I bought a 24 pack of one ply toilet paper at the beginning of October and we just finished the last roll.
I don’t tell you this to be weird, though it (kinda) is. I don’t tell you this to be gross, though it (kinda) is. I don’t tell you this so you can pity us, though you (kinda) should. I swear I have a point.
I bought a 24 pack of one ply toilet paper at the beginning of October, and I tell you this because it was an accident.
Over the course of almost a decade (how is that possible…?) I have taken the Myers-Briggs Personality Test Indicator three times. I took it once when I was seventeen, once when I was twenty, and once when I was twenty six. Each time it returned the same result, INTJ, which is (according to people who study these things) a Big Picture personality.
Typically, being a Big Picture Person is okay by me. I don’t get bogged down with the necessity of grocery lists or my socks matching. I see the benefits of details. I understand details. I am good at details. I like details. It is just that, on any given day, I am better at seeing the entire Mona Lisa instead of just one shade of paint.
That being said, sometimes I really screw things up.
Sometimes I leave the house without wearing shoes.
Sometimes I forget to put baking soda into banana bread.
Sometimes I buy a 24 pack of one ply toilet paper.
The problem came when I didn’t read the packaging. I just saw that it was big, was (very needed) toilet paper, and it was on sale. It wasn’t until I opened it to put it away that I realized that the next few months were going to be rough (get it? I know I am a child).
Additional salt in this wound is that I am married to a Teeny-Tiny Detail Person. I am married to a man who makes lists, takes them to the store, and crosses off each item in turn. A man who just cannot fathom how someone doesn’t read ALL THE WORDS on a package of toilet paper. A man who is often frustrated with my occasional inability to remember to close the shower curtain.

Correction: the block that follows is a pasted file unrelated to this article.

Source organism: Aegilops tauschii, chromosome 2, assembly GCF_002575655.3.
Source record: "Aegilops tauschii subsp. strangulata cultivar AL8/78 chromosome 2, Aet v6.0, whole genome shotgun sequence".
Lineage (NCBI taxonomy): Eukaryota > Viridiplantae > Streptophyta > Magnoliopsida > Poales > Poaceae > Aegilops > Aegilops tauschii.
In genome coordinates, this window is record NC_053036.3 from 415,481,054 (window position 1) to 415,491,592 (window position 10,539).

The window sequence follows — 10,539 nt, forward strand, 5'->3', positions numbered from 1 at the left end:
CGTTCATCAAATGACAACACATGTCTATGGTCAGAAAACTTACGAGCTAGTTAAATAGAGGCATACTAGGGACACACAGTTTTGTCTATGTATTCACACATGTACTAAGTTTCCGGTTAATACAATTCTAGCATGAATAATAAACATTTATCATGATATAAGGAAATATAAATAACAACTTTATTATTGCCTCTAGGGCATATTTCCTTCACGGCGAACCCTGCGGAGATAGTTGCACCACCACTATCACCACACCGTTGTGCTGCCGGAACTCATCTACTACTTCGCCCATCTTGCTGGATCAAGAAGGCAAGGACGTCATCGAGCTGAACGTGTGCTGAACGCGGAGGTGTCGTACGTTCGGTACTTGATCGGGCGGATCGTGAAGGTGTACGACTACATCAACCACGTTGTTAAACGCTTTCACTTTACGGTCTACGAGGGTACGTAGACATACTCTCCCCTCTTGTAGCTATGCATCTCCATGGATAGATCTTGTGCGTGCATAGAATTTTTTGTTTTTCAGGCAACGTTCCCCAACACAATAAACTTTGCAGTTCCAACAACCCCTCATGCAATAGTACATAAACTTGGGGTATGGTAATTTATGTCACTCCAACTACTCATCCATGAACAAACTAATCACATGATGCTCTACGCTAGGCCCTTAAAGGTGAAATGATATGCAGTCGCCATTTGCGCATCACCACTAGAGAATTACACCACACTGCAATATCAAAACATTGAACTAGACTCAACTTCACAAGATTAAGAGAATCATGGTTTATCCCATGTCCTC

Being at opposite ends of picture-viewing spectrum makes our partnership both rewarding and challenging. Rewarding in that we make up for gaps in each other’s vision. Challenging in that sometimes we want to kill each other. You know. Normal stuff that two stubborn, independent, opinionated individuals face when trying to make something work together.
Despite our differences, we have endeavored together to create something neat. My husband, Matt, wrote, acted in, and produced a short film. A friend filmed it. Another friend starred in it. I edited it. The final piece [embedded below] is a work of love on many levels. The love of art, of friends, of family, and the love that keeps two people married after collaborating artistically – all were poured into the final product. So, Internet, I give you Finding It.
May you enjoy it as much as our household now enjoys two-ply toilet paper.